Oncologist-approved cancer information from the American Society of Clinical Oncology
Printer Friendly
Download PDF


This section has been reviewed and approved by the Cancer.Net Editorial Board, 9/2013
After Treatment

ON THIS PAGE: You will read about your medical care after cancer treatment is finished and why this follow-up care is important. To see other pages in this guide, use the colored boxes on the right side of your screen, or click “Next” at the bottom.

After active treatment for melanoma ends, talk with your doctor about developing a follow-up care plan, called surveillance and monitoring. This plan may include regular physical and dermatologic (skin) examinations and/or medical tests to monitor your recovery for the coming months and years. The purpose of monitoring is to detect a recurrence or spread of the disease, as well as a new primary melanoma. The most important parts of surveillance are your medical history and physical exams.

The follow-up and surveillance program for a person with a history of melanoma is based on a person’s risk of recurrence, is highly individualized, and can vary from person to person. ASCO offers cancer treatment summary forms to help keep track of the cancer treatment you received and develop a survivorship care plan once treatment is completed.

In general, physical and dermatologic examinations are performed every 3-6 months for the first 2-3 years and then once a year after that, based on the doctor’s recommendations. A chest x-ray, CT scan, MRI, and/or PET/CT scan can be considered for screening of patients with higher risk melanoma. For early-stage disease, scans are not generally recommended for routine surveillance.

Routine screening with a skin examination for a new melanoma (and non-melanoma skin cancer) is a necessary part of follow-up care, as is sun protection and sun avoidance. Screening for melanoma and other skin cancers may include mole mapping (photography of the moles) by a doctor or other health care professional. If possible, the patient should receive copies of their photographs and education in skin self-examination. There is growing evidence that individuals followed using photographs have melanomas diagnosed at an earlier stage.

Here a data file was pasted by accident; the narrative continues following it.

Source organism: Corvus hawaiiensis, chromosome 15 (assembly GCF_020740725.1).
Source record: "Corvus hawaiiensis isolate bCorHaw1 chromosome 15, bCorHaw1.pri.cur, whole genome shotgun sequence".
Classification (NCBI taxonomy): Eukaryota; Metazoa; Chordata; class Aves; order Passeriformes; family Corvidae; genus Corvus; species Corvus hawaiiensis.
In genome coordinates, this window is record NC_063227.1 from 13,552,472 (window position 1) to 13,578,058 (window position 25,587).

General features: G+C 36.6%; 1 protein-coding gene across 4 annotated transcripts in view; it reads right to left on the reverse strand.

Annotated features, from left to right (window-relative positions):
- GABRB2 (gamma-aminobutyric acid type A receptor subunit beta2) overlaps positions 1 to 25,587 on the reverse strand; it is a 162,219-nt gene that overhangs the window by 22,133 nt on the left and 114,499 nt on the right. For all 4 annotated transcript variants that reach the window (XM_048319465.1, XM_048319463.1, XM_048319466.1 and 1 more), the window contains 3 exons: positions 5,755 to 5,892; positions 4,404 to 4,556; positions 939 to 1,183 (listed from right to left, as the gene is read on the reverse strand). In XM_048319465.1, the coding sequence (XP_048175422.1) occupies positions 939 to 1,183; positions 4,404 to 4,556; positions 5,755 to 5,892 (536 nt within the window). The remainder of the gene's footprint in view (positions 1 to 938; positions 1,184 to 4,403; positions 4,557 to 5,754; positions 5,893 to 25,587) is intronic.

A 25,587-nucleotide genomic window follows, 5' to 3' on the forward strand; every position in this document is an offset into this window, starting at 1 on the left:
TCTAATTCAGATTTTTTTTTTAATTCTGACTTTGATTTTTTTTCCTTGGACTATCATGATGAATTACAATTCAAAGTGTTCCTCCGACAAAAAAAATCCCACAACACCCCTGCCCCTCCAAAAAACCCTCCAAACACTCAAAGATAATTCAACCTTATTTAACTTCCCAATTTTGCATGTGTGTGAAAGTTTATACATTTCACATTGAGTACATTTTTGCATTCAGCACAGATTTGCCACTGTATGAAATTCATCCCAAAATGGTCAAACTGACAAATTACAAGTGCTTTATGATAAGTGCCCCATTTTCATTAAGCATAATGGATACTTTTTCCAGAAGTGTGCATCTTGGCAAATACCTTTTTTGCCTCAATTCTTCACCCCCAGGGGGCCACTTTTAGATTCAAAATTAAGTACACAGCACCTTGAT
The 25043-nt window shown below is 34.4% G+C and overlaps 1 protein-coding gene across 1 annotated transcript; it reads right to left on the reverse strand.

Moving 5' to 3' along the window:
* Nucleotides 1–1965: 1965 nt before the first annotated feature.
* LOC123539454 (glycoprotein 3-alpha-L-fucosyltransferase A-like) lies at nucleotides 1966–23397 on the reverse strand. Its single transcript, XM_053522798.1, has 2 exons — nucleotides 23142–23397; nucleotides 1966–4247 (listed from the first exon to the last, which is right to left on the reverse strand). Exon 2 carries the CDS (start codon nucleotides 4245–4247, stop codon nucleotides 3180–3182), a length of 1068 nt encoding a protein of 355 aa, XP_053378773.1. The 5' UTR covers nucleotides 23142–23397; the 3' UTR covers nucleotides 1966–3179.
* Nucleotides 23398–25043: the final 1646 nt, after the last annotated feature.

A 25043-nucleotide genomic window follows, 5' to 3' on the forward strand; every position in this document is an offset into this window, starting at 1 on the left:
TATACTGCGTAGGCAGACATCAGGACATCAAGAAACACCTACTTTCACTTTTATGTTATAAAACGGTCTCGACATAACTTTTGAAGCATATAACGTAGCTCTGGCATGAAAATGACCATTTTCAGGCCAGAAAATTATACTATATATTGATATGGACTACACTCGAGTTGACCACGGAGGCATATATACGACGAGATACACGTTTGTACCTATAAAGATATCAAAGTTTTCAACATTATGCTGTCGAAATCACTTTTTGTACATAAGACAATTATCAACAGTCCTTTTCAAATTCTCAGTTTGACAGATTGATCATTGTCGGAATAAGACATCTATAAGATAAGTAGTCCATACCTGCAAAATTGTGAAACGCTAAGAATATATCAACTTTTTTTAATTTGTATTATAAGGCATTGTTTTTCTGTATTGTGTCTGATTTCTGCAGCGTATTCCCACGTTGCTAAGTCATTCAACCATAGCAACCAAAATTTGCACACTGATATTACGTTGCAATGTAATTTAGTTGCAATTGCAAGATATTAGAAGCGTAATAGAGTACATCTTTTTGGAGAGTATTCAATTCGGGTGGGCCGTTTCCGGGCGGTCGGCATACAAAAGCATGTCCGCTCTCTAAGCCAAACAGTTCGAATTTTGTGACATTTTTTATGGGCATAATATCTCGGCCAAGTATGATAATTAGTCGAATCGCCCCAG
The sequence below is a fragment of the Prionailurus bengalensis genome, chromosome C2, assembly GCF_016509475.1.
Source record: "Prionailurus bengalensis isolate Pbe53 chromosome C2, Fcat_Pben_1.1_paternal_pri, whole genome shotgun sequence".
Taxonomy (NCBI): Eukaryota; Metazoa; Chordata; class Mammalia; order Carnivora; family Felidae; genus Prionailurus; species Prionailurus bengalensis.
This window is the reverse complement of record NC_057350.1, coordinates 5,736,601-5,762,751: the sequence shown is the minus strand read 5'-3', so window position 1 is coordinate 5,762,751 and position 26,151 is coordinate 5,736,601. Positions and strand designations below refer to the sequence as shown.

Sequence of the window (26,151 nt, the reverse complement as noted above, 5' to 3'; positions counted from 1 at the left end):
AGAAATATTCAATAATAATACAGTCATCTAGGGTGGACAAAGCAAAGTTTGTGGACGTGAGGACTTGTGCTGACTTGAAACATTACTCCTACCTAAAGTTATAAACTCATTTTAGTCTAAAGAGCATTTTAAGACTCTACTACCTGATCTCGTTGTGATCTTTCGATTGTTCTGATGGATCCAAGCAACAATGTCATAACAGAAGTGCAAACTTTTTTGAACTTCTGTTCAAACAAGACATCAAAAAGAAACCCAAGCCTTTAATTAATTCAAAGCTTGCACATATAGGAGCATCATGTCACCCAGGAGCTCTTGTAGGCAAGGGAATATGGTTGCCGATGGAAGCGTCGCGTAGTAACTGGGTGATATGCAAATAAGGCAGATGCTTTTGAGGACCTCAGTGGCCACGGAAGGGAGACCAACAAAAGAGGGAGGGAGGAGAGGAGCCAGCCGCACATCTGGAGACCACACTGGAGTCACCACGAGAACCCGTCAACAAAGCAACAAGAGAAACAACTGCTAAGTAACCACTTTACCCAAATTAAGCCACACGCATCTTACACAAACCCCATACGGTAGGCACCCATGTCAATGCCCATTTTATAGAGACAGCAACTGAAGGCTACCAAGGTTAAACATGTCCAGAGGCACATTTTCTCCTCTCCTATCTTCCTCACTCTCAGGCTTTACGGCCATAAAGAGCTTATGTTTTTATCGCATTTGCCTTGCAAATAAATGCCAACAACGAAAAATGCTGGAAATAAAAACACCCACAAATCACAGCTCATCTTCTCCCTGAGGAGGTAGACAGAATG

Sun protection is important to help prevent second skin cancers, either melanoma or non-melanoma skin cancer. Many people who are treated for melanoma lead an active, outdoor lifestyle, but it is important to take steps to protect yourself from further skin damage. Participating in outdoor activities before 10:00 AM or after 4:00 PM and wearing long sleeves, pants, a broad-spectrum sunscreen with an SPF of at least 30, UV-protective sunglasses, and a hat help protect against further sun damage. A major consideration following diagnosis and treatment of melanoma is adjusting a person’s lifestyle to use sun protective or sun avoidance measures at all times. In addition, if a person is working in an area where there is high UV exposure, there may be occupation-related issues. Learn more about protecting your skin from the sun.

For an early-stage, thin melanoma, the surgery is most often outpatient surgery, with little need for rehabilitation. With a thicker melanoma and possible skin grafts, depending on the location, there may be some need for rehabilitation following treatment. As explained in the Side Effects section, some patients experience lymphedema or chronic pain; talk with your doctor about how these can be managed. 

People recovering from melanoma are encouraged to follow established guidelines for good health, such as maintaining a healthy weight, not smoking, eating a balanced diet, and having recommended cancer screening tests. Talk with your doctor to develop a plan that is best for your needs. Moderate physical activity can help rebuild your strength and energy level. Your doctor can help you create an appropriate exercise plan based upon your needs, physical abilities, and fitness level. Learn more about the next steps to take in survivorship, including making positive lifestyle changes.

To continue reading this guide, choose “Next” (below, right) for a list of questions you may want to ask your doctor. Or, use the colored boxes located on the right side of your screen to visit any section.

© 2005-2014 American Society of Clinical Oncology (ASCO). All rights reserved worldwide.

Connect With Us: